Although Tribe is mostly written about war veterans and the process of coming home from war, it holds some profound lessons for all of us and how we cope with the modern world. The central argument is that recovery is strongly associated with a feeling of belonging to a group, something that war gives soldiers and then takes away from many of them when they return.
Sebastian Junger argues that modern society is alienating for many people, and while we continue to place more and more emphasis on extrinsic values, such as beauty, money and status, intrinsic values which lead to healthy relationships with other people are diminished.
He uses examples from native American and indigenous tribes, war and conflict, and times of upheaval and emergency to demonstrate that when people are forced together for whatever reason, they feel happier and are healthier too, especially in terms of their mental health.
Rates of depression dropped immediately after 9/11 (as did suicide and crime rates), and in New Orleans too after Hurricane Katrina (reported looting was mostly people foraging for food). This is also true of the worst of the London blitz in the second world war, when London was subjected to conditions that even many soldiers haven’t experienced. Over this time, clinical admissions went down and there was no mass hysteria or even individual psychoses. What did happen is that people were forced together, producing positive effects on society – it’s much more difficult to be selfish when you are part of a small group than when you are an anonymous person in a large city.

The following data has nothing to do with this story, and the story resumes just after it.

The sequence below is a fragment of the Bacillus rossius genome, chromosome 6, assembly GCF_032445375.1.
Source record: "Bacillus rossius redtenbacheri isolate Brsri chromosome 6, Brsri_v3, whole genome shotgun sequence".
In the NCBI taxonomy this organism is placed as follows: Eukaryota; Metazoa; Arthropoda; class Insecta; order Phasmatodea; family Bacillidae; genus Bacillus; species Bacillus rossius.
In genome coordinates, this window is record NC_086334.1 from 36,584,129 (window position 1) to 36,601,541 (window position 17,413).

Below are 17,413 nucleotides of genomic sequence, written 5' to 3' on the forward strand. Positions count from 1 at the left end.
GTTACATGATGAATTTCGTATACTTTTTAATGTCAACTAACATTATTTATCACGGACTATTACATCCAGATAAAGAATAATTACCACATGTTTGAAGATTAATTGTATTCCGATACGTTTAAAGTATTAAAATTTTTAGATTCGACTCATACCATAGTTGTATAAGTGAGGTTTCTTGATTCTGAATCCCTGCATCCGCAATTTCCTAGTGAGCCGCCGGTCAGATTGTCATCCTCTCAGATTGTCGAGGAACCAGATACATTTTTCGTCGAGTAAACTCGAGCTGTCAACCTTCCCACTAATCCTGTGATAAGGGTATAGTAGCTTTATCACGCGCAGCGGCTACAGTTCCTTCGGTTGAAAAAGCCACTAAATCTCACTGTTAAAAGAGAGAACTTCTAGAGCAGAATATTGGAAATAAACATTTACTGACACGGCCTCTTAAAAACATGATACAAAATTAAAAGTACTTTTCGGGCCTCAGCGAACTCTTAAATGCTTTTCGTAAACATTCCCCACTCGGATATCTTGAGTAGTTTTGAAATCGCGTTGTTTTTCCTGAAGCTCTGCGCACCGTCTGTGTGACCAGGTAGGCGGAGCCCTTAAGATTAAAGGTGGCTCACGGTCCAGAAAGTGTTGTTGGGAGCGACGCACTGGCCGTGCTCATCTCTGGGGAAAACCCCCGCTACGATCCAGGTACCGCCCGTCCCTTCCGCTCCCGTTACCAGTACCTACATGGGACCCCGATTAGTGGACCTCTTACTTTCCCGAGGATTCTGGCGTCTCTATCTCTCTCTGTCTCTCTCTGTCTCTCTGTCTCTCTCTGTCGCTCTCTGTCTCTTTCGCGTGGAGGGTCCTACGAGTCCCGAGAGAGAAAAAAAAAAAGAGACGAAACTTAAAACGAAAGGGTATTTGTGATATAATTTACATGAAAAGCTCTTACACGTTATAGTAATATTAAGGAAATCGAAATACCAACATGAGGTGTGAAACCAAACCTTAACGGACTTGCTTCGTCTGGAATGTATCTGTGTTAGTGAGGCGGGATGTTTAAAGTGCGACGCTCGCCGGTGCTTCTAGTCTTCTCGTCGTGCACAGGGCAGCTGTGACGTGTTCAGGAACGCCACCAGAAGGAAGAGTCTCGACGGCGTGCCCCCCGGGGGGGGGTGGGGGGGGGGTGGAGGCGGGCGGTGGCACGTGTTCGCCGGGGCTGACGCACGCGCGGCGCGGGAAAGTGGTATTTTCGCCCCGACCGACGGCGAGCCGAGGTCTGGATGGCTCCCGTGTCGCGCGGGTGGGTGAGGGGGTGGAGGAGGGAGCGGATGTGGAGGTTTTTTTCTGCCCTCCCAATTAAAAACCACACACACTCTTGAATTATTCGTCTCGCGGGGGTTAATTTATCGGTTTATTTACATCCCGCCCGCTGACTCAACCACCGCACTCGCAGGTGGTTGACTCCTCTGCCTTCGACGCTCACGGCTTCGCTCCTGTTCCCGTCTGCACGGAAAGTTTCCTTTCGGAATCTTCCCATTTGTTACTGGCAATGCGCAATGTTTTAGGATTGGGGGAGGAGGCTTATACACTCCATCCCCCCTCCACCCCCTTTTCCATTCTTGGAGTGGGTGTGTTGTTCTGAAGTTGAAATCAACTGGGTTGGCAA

Sebastian Junger quotes research that shows the positive effects of disasters, and that modern society is by its very nature disrupting important social bonds. The important lesson is that when people are actively engaged in a cause and with a group of people, even if the context is war, their life has purpose and they are much happier. After all, soldiers are never alone.
He quotes Sharon Abramowitz who believes that we have created an anti-human society, “We are not good to each other. Our tribalism is to an extremely narrow group of people: our children, our spouse, maybe our parents. Our society is alienating, technical, cold, and mystifying. Our fundamental desire, as human beings, is to be close to others, and our society does not allow for that.”
Whether you agree or disagree with this, I recommend reading Tribe if you are at all interested in what it means to be human.
Tribe: On homecoming and belonging by Sebastian Junger